Overthinking It is celebrating our nation by searching for the most American piece of pop culture with the word “American” in the title. Read the entire series here.
f Monday’s play-in matches are any indication, the Capitalism region of the ‘Merica madness tournament is going to feature positively brutal competition. Brett Easton Ellis’s American Psycho novel dismembered the Christian Bale-starring film, and Jay-Z’s American Gangster album executed Ridley Scott’s film version with a brutality that would have shocked even Frank Lucas.
At least part of the fierceness of the competition in the Capitalism bracket is due to the sheer variety of media. While many of the other corners of our ‘Merica Madness bracket are dominated by movies, our play-in round showcased the ways that different types media illuminate similar underlying themes and tensions in American capitalism. The full bracket features even more diversity, both in terms of type of media, and perspectives on capitalism. That said, as I weighed each pair, I found important thematic resonances within each match-up, and will zoom in on those similarities as well as the differences as I decide the winners. Here’s what what our full bracket for the day looks like:
American Hustle vs American Idol
At first glance, American Hustle’s fictionalized account of a con man’s role in the FBI’s 1970s Abscam Operation and American Idol‘s early-oughts reality singing competition juggernaut have very little to do with each other. But viewed side-by-side, they both reveal something fundamental that punctures the often unshakable American faith in the free market: markets fail, and when they do, there are always individuals who are waiting, ready to take advantage of these inefficiencies.
David O. Russell’s 2013 film American Hustle focuses on two small time New York con artists Irving Rosenfeld and Sydney Prosser (played by Amy Adams and a very un-Bateman-like Christian Bale) who get caught by the FBI and yolked into helping the bureau entrap a variety of politicians in a corruption scandal. At a first pass, the connection between con artistry and capitalism is simple. Capitalism creates incentives to accumulate wealth by any means necessary, and the greediest individuals will pursue their own personal gain by taking advantage of others.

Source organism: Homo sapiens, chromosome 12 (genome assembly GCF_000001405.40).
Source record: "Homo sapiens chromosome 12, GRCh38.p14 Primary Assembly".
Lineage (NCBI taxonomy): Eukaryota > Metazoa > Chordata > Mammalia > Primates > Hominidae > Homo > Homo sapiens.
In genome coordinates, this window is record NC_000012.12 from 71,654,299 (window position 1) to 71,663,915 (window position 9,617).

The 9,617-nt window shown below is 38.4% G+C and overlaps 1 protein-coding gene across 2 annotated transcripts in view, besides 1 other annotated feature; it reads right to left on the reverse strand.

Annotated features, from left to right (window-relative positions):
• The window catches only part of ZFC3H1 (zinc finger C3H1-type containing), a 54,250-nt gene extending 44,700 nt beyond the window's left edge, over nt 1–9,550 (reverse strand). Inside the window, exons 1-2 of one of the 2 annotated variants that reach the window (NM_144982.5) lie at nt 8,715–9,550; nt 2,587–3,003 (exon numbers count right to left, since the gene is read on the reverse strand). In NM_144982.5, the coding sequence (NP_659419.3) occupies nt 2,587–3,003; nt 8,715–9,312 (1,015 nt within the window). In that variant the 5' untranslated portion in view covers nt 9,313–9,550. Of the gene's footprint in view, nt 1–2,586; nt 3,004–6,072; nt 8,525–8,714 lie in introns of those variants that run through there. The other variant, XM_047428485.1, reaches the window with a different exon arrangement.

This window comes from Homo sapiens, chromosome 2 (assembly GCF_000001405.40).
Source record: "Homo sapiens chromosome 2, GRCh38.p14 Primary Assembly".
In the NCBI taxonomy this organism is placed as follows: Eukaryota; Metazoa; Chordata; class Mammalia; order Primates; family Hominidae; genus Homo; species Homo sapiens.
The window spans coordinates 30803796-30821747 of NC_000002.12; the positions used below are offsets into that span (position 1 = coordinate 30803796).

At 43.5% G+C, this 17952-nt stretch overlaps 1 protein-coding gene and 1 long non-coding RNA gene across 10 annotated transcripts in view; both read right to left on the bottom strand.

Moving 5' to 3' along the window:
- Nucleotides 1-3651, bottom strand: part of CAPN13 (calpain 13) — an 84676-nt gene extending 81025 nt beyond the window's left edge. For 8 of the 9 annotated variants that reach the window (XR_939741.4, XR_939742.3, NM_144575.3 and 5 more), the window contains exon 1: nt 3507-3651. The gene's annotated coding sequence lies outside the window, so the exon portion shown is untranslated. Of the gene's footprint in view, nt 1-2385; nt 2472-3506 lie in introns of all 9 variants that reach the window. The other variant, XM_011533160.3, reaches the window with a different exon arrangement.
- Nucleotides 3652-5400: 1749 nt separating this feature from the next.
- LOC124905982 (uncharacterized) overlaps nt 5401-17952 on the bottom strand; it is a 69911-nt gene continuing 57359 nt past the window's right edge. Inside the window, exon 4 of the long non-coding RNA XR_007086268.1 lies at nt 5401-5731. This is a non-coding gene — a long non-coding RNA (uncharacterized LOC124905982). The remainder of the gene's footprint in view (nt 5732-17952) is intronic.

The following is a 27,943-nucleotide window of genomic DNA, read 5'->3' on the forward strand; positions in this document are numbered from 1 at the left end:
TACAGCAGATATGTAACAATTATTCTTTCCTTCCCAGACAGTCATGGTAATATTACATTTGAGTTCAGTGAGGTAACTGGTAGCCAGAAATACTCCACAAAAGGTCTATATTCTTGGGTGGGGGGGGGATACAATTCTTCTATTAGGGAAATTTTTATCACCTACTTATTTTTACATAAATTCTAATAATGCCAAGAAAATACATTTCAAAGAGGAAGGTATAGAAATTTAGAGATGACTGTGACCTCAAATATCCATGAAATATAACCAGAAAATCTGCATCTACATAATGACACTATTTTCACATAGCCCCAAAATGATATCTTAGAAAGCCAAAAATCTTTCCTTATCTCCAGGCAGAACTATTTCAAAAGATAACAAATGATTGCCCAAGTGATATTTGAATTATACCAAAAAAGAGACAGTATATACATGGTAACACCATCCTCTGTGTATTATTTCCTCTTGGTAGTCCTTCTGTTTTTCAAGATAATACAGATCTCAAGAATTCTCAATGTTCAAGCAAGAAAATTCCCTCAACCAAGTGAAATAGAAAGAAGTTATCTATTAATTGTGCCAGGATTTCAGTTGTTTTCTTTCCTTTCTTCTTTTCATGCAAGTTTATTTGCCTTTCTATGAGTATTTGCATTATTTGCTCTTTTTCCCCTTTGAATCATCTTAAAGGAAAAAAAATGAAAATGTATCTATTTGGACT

But as depicted in American Hustle, the connection between capitalism and con artists runs even deeper than greed. The initial scam that Irving and Sydney run is a fake loan, where marks give them a modest amount of money, in expectation of getting a much larger loan later (which of course never materializes). This con is based on a major feature of many market exchanges that involve a delay between payment and delivery: the buyer can’t necessarily observe the seller’s effort and intention. As Nobel Prize-winning Economist Douglass North pointed out, this kind of principal-agent problem is a common feature of markets, and is a major reason why third party enforcement of contracts by the government is a cornerstone of a well-functioning market. But as American Hustle shows in its latter half, governments are just as prone to principal-agent problems, in which politicians and bureaucrats use a lack of transparency and oversight to engage in economic activities that send direct benefits to themselves. This set of government failures enable the other two main cons in the film- the fake investment scheme that the con artists and their FBI contact Richie DiMaso use to set a bribery trap for a number of national legislators, and the final reversal that the two con artists pull on the FBI.
Although American Hustle does serve as a nice primer on the institutional economics of con artistry and corruption, it is also a David O. Russell film. This means that the same information asymmetries that enable the many cons to be set in motion are also used as a space for reinvention and self-actualization for the film’s protagonists. For all of the main characters, inventing fake identities and businesses isn’t just about economic gain, it is a chance to create a new identity.
And yet, for all of American Hustle’s dissection of the layers of misinformation and reinvention that enable con artistry to be part of American capitalism, American Idol may be an even more striking treatise on the same subject. At its core, Idol and other singing competition shows are also built on the premise that the music industry is also filled with the kinds of information asymmetries that the con artists in American Hustle exploit. In particular, the show is based on the idea that the tools that music executives have to identify new pop stars are limited, and that the way to solve those market failures (and identify a robust new cohort of pop stars) is to hold mass public auditions for a set of industry insiders, followed by round-after-grueling round of fan-voting to winnow the field down to a single winner, and to record and televise the whole thing. While Idol did generate its share of stars (Kelly Clarkson, Carrie Underwood, Chris Daughtry, and Jennifer Hudson), its bigger success was as a TV show. For the better part of the 2000s, Idol dominated TV ratings, with relatively little evidence that the contestants who were being selected as the winner each year were actually having any traction in the world of pop music. Now that is a scam that any con artist would have loved to have orchestrated.